Why Box Is Digging in Its Heels on an IPO
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Box, the cloud storage and collaboration company, is delaying its target date for an initial public offering until its fiscal fourth quarter, which ends in late January 2015, Bloomberg reports, citing sources close to the matter.
This marks the latest in what is becoming a string of delays for the company, which filed for an IPO in March with plans for it to initially go public as early as June. But after what was cited as faltering technology stock prices, the Los Altos, Calif.–based company put off setting a concrete target date.
In July, to buy itself more time, Box raised an additional $150 million in funding at a valuation of $2.4 billion. At the time, sources told outlets that the company planned to go public sometime between Labor Day and the end of the year.
So why continue to delay? Bloomberg cited a source who claims that despite Alibaba's colossal IPO, the company is still holding out for more favorable market conditions.
This, however, probably isn't the central reason. As The Wall Street Journal notes, the U.S. IPO market is on pace for its biggest showing since 2000, and most IPO experts predict the market will pick up in the wake of Alibaba's IPO, which was the largest in history.
More likely, Box is looking to improve its financials to increase its chances of pulling off a successful IPO. "Even in a bull market where technology companies are seeking extraordinary valuations, Box stands out as a particularly glaring example," says Brian Hamilton, chairman of the financial information company Sageworks. While Box has a large user base and its revenues are growing at a healthy rate, Hamilton doesn't believe the company's financials justify a multi-billion price tag. Box is still losing too much money. As you can see in the graph below form Sageworks, the company's sky high valuation along with its deep net profit loss could point to trouble.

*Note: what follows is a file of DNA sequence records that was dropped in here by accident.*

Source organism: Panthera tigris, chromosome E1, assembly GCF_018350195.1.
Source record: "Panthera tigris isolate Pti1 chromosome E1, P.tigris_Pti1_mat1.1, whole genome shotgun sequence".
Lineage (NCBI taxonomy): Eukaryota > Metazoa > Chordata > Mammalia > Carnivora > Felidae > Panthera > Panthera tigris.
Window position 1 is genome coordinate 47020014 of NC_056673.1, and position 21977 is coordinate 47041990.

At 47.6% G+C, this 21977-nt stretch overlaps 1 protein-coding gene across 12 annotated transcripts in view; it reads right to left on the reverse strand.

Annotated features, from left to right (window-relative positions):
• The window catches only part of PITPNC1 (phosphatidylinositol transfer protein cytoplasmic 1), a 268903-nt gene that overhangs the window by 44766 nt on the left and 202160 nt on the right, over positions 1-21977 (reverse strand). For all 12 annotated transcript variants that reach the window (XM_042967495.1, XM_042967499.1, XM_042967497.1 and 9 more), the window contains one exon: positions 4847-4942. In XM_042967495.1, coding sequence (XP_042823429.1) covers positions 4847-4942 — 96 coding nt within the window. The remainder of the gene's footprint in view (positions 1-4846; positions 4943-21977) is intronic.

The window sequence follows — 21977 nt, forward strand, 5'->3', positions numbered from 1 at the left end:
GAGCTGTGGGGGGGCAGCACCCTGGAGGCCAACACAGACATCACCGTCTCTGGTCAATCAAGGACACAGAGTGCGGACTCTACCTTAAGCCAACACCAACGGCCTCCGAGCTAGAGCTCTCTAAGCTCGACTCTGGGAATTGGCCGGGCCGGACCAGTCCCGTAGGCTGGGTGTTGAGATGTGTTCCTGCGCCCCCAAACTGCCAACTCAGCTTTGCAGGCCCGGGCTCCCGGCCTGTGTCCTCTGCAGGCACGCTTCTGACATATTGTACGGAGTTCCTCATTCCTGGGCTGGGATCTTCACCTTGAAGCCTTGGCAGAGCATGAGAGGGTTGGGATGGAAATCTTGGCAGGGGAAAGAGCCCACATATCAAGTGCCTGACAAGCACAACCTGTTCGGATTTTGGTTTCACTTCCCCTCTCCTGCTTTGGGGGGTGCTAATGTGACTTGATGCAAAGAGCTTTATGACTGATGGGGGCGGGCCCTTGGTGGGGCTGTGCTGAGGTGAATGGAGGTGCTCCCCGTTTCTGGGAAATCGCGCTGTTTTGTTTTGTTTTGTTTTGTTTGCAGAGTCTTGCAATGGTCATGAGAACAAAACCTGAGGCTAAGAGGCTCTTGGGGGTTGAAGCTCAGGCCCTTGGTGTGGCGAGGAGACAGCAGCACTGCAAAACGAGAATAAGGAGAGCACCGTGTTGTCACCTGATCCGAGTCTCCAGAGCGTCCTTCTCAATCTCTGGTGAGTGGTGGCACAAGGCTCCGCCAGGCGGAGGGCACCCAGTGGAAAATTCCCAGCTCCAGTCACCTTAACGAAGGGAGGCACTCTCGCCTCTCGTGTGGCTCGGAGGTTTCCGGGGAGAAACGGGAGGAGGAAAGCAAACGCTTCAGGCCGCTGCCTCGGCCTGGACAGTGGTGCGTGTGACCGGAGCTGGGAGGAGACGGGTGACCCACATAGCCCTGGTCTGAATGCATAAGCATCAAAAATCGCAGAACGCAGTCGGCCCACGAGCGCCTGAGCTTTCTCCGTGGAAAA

"We've seen technology companies attempt to go public before they're profitable, but not in this way," Hamilton says. In July, the company released updated regulatory filings, which revealed its financial performance for the first quarter of its fiscal year. While revenue was up -- the company brought in $45.3 million in that three month period, up 93.6 percent from its first quarter the previous year – the company's total losses had also widened to $38.5 million, up 13 percent from the same time last year. "Any lack of profitability is worrisome," Hamilton says. "Another delay in their IPO is not surprising, and may reflect a lack of confidence in the company's financial strength,"
Jeff Sica, president at Sica Wealth Management, agrees that Box's "underwhelming earnings" contributed to the delay, although he contends that the "recent volatility in the market" is also a factor.
As Box continues to drag its feet, the cloud storage space is heating up. Earlier this year, Google announced that it would offer customers two terabytes of free storage for one year and Amazon charges as low as 1 cent a month per GB, or $120 a year, for infrequently accessed storage. Finally, Microsoft is also targeting Box's customers with OneDrive, its cheaply priced file-storage service.